According to him, the state capture legacy led to disjointed investment, challenged balance sheets, low maintenance and the non-renewal of systems. Add to this theft, vandalism, sabotage, floods, IT ransom and strikes and it is easy to see why Transnet reported a R5,7 billion loss in 2023.

The impact on agriculture
Transnet plays a crucial role in the country’s agriculture sector by providing essential transportation services for the movement of goods such as agricultural inputs, equipment, and products across the country. Inefficiencies have resulted in delays, increased costs and reduced competitiveness for South African producers and agribusinesses, ultimately affecting the country’s agricultural productivity and economic growth. Efforts to address these issues and improve Transnet’s operational performance are crucial to ensuring the continued success and sustainability of the agri sector in South Africa.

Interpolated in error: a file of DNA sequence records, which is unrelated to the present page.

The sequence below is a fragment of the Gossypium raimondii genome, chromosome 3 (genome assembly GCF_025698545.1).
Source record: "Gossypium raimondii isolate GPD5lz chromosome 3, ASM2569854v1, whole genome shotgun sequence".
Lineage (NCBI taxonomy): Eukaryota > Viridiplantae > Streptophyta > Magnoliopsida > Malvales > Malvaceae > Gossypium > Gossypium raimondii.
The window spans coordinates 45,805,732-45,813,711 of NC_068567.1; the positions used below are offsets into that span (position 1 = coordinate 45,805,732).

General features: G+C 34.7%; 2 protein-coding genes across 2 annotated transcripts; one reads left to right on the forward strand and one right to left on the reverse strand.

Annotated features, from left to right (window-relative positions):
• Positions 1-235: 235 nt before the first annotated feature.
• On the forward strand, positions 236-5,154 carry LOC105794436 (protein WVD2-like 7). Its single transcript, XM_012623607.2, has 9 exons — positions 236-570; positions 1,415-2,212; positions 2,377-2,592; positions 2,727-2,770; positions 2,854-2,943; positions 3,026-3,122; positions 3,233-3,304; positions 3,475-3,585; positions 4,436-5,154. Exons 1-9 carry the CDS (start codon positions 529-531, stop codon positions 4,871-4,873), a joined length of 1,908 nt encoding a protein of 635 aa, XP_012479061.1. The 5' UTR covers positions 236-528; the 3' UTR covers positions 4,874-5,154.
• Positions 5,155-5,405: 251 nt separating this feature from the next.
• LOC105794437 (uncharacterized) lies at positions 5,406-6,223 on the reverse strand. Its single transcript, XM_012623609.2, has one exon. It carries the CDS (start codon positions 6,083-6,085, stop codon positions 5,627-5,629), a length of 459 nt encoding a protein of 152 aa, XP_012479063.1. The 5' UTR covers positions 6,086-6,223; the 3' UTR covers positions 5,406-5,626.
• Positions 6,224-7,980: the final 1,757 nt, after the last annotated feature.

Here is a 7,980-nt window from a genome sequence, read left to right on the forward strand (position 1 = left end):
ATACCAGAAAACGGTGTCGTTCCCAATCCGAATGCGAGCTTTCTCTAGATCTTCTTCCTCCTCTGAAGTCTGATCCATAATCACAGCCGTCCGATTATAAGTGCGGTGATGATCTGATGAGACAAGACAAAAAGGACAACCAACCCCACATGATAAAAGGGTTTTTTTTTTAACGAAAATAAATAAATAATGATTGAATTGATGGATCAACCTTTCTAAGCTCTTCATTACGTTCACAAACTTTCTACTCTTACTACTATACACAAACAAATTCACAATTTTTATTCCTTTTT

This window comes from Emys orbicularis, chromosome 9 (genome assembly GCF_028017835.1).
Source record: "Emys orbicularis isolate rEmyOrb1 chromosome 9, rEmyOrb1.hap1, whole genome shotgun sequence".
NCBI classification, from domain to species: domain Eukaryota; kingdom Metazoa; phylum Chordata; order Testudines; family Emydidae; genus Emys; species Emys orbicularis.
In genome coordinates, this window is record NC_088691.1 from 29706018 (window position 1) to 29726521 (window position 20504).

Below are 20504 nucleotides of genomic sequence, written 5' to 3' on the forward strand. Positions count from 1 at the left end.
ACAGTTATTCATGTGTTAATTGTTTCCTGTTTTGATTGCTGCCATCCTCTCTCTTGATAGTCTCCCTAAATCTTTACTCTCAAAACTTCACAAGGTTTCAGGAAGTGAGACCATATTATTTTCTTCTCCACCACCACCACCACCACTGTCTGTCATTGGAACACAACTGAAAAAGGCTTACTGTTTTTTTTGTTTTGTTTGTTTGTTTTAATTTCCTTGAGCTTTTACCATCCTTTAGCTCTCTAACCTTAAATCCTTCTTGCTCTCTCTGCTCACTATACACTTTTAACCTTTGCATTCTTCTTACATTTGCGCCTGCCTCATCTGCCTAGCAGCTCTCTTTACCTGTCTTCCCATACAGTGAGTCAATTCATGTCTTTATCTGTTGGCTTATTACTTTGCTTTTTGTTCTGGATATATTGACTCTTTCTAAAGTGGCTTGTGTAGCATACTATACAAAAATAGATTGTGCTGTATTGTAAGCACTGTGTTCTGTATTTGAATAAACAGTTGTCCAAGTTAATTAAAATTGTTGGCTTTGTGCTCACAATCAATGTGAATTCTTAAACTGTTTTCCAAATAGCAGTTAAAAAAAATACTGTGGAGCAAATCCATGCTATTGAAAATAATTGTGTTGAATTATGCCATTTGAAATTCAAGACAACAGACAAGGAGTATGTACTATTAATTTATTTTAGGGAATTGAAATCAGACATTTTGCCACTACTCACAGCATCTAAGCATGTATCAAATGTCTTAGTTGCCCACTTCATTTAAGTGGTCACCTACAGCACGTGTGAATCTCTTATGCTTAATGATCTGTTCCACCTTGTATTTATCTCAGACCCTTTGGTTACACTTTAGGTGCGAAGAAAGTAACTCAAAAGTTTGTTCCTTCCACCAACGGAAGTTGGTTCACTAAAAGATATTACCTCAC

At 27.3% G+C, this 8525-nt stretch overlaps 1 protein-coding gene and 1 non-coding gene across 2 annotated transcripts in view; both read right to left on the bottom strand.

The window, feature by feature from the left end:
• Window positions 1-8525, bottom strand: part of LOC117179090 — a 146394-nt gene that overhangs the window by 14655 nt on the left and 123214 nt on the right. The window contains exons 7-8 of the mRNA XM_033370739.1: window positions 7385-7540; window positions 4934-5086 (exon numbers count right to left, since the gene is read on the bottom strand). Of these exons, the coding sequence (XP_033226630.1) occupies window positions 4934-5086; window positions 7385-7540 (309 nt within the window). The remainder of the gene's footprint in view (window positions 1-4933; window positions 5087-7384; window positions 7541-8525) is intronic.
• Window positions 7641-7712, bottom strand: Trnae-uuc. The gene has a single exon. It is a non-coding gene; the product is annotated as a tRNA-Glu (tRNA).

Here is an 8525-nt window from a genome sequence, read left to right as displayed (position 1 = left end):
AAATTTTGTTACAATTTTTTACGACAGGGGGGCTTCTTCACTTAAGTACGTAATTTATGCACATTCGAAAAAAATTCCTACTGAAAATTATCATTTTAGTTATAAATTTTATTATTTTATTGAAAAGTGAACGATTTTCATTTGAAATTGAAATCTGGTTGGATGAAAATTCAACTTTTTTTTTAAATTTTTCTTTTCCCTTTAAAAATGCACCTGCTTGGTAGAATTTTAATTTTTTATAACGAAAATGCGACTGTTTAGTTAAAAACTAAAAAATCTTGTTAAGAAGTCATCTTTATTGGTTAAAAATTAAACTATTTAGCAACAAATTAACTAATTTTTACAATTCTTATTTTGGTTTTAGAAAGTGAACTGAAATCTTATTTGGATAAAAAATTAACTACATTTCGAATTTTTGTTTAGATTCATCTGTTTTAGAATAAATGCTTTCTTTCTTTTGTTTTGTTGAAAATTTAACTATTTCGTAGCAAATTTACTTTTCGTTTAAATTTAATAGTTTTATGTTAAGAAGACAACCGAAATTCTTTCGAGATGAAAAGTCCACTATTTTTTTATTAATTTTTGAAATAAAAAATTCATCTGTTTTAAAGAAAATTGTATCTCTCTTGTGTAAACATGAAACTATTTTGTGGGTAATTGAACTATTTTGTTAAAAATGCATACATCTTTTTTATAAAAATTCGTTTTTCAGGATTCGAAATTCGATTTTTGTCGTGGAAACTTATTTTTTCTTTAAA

The inability to efficiently move goods from farms to markets not only results in financial losses but also creates a domino effect on various stakeholders within the supply chain. Producers are unable to access essential inputs on time, leading to decreased productivity, and consumers may face shortages or higher prices due to disrupted distribution channels. The disruption caused by Transnet’s failures highlights the critical role of logistics and transport infrastructure in ensuring the smooth functioning of the agricultural sector, ultimately affecting food security and economic stability in the region. According to GAIN’s agricultural flow chart, 85 million tons of agricultural commodities are moved annually at a cost of around R81 billion (Figure 6). According to Prof Havenga, the cost of logistics as percentage of the GDP for agriculture is 51%. That means that 51% of all agricultural inputs are affected by logistics or the lack thereof (Figure 7).